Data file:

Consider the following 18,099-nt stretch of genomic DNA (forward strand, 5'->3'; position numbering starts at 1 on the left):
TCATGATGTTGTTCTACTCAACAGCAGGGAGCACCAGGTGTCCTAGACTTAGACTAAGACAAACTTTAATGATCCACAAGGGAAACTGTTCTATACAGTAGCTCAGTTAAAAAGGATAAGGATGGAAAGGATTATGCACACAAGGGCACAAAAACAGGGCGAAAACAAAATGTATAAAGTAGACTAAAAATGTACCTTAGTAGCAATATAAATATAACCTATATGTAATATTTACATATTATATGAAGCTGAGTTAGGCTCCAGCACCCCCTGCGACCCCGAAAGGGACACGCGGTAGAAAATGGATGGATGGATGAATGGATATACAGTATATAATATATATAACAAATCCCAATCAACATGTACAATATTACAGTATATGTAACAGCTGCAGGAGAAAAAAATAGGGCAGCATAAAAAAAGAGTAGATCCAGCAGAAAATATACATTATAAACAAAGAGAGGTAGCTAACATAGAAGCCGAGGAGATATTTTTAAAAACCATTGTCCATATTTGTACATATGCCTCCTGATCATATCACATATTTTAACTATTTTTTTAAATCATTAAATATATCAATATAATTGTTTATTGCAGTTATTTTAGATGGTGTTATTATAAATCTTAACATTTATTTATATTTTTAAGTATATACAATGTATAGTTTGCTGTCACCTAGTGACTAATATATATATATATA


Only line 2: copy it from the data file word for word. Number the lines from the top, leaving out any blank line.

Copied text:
TCATGATGTTGTTCTACTCAACAGCAGGGAGCACCAGGTGTCCTAGACTTAGACTAAGACAAACTTTAATGATCCACAAGGGAAACTGTTCTATACAGTAGCTCAGTTAAAAAGGATAAGGATGGAAAGGATTATGCACACAAGGGCACAAAAACAGGGCGAAAACAAAATGTATAAAGTAGACTAAAAATGTACCTTAGTAGCAATATAAATATAACCTATATGTAATATTTACATATTATATGAAGCTGAGTTAGGCTCCAGCACCCCCTGCGACCCCGAAAGGGACACGCGGTAGAAAATGGATGGATGGATGAATGGATATACAGTATATAATATATATAACAAATCCCAATCAACATGTACAATATTACAGTATATGTAACAGCTGCAGGAGAAAAAAATAGGGCAGCATAAAAAAAGAGTAGATCCAGCAGAAAATATACATTATAAACAAAGAGAGGTAGCTAACATAGAAGCCGAGGAGATATTTTTAAAAACCATTGTCCATATTTGTACATATGCCTCCTGATCATATCACATATTTTAACTATTTTTTTAAATCATTAAATATATCAATATAATTGTTTATTGCAGTTATTTTAGATGGTGTTATTATAAATCTTAACATTTATTTATATTTTTAAGTATATACAATGTATAGTTTGCTGTCACCTAGTGACTAATATATATATATATA